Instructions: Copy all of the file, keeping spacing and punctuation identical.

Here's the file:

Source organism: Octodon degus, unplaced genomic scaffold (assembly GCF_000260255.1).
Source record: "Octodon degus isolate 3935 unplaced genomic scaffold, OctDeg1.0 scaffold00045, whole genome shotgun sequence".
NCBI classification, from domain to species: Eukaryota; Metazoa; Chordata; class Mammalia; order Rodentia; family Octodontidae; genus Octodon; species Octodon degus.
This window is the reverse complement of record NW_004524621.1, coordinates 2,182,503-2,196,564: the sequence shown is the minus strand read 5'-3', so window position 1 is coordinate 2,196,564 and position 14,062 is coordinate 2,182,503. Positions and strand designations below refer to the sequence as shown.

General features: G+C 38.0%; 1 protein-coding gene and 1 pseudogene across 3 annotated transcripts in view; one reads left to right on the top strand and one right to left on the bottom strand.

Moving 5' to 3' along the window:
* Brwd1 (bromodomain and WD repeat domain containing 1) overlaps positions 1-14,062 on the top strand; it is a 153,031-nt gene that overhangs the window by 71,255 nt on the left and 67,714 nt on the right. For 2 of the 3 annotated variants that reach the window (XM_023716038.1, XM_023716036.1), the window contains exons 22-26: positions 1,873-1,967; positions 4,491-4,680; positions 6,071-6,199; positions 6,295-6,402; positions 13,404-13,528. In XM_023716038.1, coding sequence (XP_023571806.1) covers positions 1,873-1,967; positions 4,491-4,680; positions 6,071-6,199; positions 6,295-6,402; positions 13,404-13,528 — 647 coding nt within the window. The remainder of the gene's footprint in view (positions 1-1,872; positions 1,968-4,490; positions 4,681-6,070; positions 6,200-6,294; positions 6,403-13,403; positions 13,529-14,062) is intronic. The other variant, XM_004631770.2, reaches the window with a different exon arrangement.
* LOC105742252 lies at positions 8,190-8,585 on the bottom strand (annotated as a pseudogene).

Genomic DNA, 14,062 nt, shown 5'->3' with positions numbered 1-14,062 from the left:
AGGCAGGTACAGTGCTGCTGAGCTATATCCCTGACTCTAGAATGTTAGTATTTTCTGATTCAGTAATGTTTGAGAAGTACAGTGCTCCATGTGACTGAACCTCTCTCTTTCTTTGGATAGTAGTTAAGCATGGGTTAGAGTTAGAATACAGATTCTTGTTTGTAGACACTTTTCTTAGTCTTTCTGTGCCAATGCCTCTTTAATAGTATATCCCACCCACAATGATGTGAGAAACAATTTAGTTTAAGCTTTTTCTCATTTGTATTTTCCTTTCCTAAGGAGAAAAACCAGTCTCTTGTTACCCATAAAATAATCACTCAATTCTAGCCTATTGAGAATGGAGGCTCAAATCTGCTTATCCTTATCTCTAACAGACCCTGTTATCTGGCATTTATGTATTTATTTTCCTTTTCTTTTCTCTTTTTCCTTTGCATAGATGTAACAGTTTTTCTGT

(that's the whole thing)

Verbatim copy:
Source organism: Octodon degus, unplaced genomic scaffold (assembly GCF_000260255.1).
Source record: "Octodon degus isolate 3935 unplaced genomic scaffold, OctDeg1.0 scaffold00045, whole genome shotgun sequence".
NCBI classification, from domain to species: Eukaryota; Metazoa; Chordata; class Mammalia; order Rodentia; family Octodontidae; genus Octodon; species Octodon degus.
This window is the reverse complement of record NW_004524621.1, coordinates 2,182,503-2,196,564: the sequence shown is the minus strand read 5'-3', so window position 1 is coordinate 2,196,564 and position 14,062 is coordinate 2,182,503. Positions and strand designations below refer to the sequence as shown.

General features: G+C 38.0%; 1 protein-coding gene and 1 pseudogene across 3 annotated transcripts in view; one reads left to right on the top strand and one right to left on the bottom strand.

Moving 5' to 3' along the window:
* Brwd1 (bromodomain and WD repeat domain containing 1) overlaps positions 1-14,062 on the top strand; it is a 153,031-nt gene that overhangs the window by 71,255 nt on the left and 67,714 nt on the right. For 2 of the 3 annotated variants that reach the window (XM_023716038.1, XM_023716036.1), the window contains exons 22-26: positions 1,873-1,967; positions 4,491-4,680; positions 6,071-6,199; positions 6,295-6,402; positions 13,404-13,528. In XM_023716038.1, coding sequence (XP_023571806.1) covers positions 1,873-1,967; positions 4,491-4,680; positions 6,071-6,199; positions 6,295-6,402; positions 13,404-13,528 — 647 coding nt within the window. The remainder of the gene's footprint in view (positions 1-1,872; positions 1,968-4,490; positions 4,681-6,070; positions 6,200-6,294; positions 6,403-13,403; positions 13,529-14,062) is intronic. The other variant, XM_004631770.2, reaches the window with a different exon arrangement.
* LOC105742252 lies at positions 8,190-8,585 on the bottom strand (annotated as a pseudogene).

Genomic DNA, 14,062 nt, shown 5'->3' with positions numbered 1-14,062 from the left:
AGGCAGGTACAGTGCTGCTGAGCTATATCCCTGACTCTAGAATGTTAGTATTTTCTGATTCAGTAATGTTTGAGAAGTACAGTGCTCCATGTGACTGAACCTCTCTCTTTCTTTGGATAGTAGTTAAGCATGGGTTAGAGTTAGAATACAGATTCTTGTTTGTAGACACTTTTCTTAGTCTTTCTGTGCCAATGCCTCTTTAATAGTATATCCCACCCACAATGATGTGAGAAACAATTTAGTTTAAGCTTTTTCTCATTTGTATTTTCCTTTCCTAAGGAGAAAAACCAGTCTCTTGTTACCCATAAAATAATCACTCAATTCTAGCCTATTGAGAATGGAGGCTCAAATCTGCTTATCCTTATCTCTAACAGACCCTGTTATCTGGCATTTATGTATTTATTTTCCTTTTCTTTTCTCTTTTTCCTTTGCATAGATGTAACAGTTTTTCTGT